To Dream of Snow by Rosalind Laker
Severn House, 1st edition, 2004
Genre: historical romance
Since the untimely death of her fiancé just before their wedding day nearly a year ago, Marguerite Laurent has grieved, drooping over her work and no longer laughing and singing. When a demand comes from Russia, from the Empress herself, for the gifted embroiderer and designer of the gowns the French ambassador’s wife has worn, Marguerite leaps at the opportunity to start a new life far from her tragic past. She takes several women and girls with her to establish her atelier, and together they make the long, difficult trek to St Petersburg. After an inauspicious start, Marguerite is soon creating stunning designs for the Empress Elisabeth and the Grand Duchess Catherine. Despite the difficulties of court life, Marguerite forms strong friendships to sustain her. She also finds herself torn between a ghost from the past in the form of an English landscaper, Tm Harwell, new passion with Dutch painter Jan van Deventer, and entrée into a new world with imperial guardsman Konstantin Dashiski.
Is Rosalind Laker even writing these books anymore? Read the rest of this entry »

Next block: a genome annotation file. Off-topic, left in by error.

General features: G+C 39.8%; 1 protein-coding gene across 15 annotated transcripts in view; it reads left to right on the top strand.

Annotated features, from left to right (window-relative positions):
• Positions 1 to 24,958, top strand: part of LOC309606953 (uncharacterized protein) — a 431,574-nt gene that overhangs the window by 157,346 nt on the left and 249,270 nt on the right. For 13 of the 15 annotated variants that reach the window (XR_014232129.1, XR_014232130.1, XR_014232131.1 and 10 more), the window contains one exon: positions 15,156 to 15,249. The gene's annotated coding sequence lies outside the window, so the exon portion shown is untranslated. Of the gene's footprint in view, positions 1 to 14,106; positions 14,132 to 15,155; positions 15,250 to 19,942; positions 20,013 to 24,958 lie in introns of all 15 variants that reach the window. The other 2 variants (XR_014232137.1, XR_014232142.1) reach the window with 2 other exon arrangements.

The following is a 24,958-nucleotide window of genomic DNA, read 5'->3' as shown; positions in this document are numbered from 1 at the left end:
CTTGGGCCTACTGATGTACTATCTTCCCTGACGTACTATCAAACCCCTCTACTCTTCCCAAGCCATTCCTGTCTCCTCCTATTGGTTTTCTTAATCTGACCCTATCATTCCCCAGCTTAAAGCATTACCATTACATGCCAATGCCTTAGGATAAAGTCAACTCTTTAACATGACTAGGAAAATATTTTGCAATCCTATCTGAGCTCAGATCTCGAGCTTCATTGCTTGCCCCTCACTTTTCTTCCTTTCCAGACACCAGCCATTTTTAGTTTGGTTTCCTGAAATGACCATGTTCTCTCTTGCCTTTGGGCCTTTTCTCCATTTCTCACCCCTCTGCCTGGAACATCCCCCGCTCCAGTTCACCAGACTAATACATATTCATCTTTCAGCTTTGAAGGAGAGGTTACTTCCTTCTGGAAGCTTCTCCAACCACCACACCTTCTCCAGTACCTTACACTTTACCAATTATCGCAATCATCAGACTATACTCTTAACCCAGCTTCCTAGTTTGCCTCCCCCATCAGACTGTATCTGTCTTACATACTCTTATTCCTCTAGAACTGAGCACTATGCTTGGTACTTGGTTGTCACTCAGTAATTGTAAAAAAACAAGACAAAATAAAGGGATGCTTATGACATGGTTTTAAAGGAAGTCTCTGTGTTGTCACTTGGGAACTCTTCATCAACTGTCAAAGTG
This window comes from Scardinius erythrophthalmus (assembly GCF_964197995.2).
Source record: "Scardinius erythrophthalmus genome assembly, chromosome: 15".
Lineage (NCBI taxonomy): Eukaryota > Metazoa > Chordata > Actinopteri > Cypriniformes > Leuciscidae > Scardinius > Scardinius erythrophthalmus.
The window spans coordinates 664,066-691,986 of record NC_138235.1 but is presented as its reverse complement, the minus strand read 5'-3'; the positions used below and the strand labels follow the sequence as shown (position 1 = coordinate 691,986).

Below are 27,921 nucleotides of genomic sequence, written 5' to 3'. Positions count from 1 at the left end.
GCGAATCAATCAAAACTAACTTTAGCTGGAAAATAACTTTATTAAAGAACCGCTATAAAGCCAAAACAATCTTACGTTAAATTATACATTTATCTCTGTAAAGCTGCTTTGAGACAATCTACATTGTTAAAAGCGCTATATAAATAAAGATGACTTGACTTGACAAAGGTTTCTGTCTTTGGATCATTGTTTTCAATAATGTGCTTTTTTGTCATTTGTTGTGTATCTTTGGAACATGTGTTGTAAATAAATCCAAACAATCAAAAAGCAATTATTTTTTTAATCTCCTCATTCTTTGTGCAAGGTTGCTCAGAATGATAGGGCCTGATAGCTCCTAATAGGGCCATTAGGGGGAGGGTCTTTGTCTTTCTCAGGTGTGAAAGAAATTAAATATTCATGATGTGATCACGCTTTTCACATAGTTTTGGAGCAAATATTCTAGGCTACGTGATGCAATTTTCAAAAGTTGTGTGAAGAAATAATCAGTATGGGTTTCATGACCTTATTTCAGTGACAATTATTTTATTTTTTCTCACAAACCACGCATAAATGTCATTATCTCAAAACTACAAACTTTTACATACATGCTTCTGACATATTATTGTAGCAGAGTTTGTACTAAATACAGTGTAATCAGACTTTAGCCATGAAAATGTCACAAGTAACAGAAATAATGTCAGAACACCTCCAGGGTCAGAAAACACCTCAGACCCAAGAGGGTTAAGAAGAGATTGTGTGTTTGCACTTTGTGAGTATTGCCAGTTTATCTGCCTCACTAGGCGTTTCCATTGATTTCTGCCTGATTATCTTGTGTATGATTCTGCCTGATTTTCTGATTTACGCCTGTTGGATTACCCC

Mademoiselle Boleyn by Robin Maxwell
New American Library, 2nd printing, 2007
Genre: historical fiction
Synopsis & Review: At the age of eight, Anne Boleyn was sent to the court of the Archduchess Margaret of Burgundy in Malines, starting early her career as courtier. Scarcely a year later, she and her sister Mary joined the Princess Mary’s retinue when that lady traveled to France to marry Louis XII, and at the French court she stayed for another eight years, even after Louis’ death and Mary’s return to England. At the court of Francois, the Boleyn sisters rise to prominence, Mary for her beauty and Anne for her grace and wit. Watched over benevolently by Queen Claude, and with the Duchess Marguerite as a patron in learning, Anne develops her mind in a lascivious court that cares more for sensuality than intellect. It is here that Anne will be made or broken as she develops into a formidable young women destined to make her own mark on history.
Reading Mademoiselle Boleyn, and analyzing my reactions to it got me to thinking: why do I react badly to explicit sexuality in historical fiction, considering much of it demeaning to history and historical fiction? Read the rest of this entry »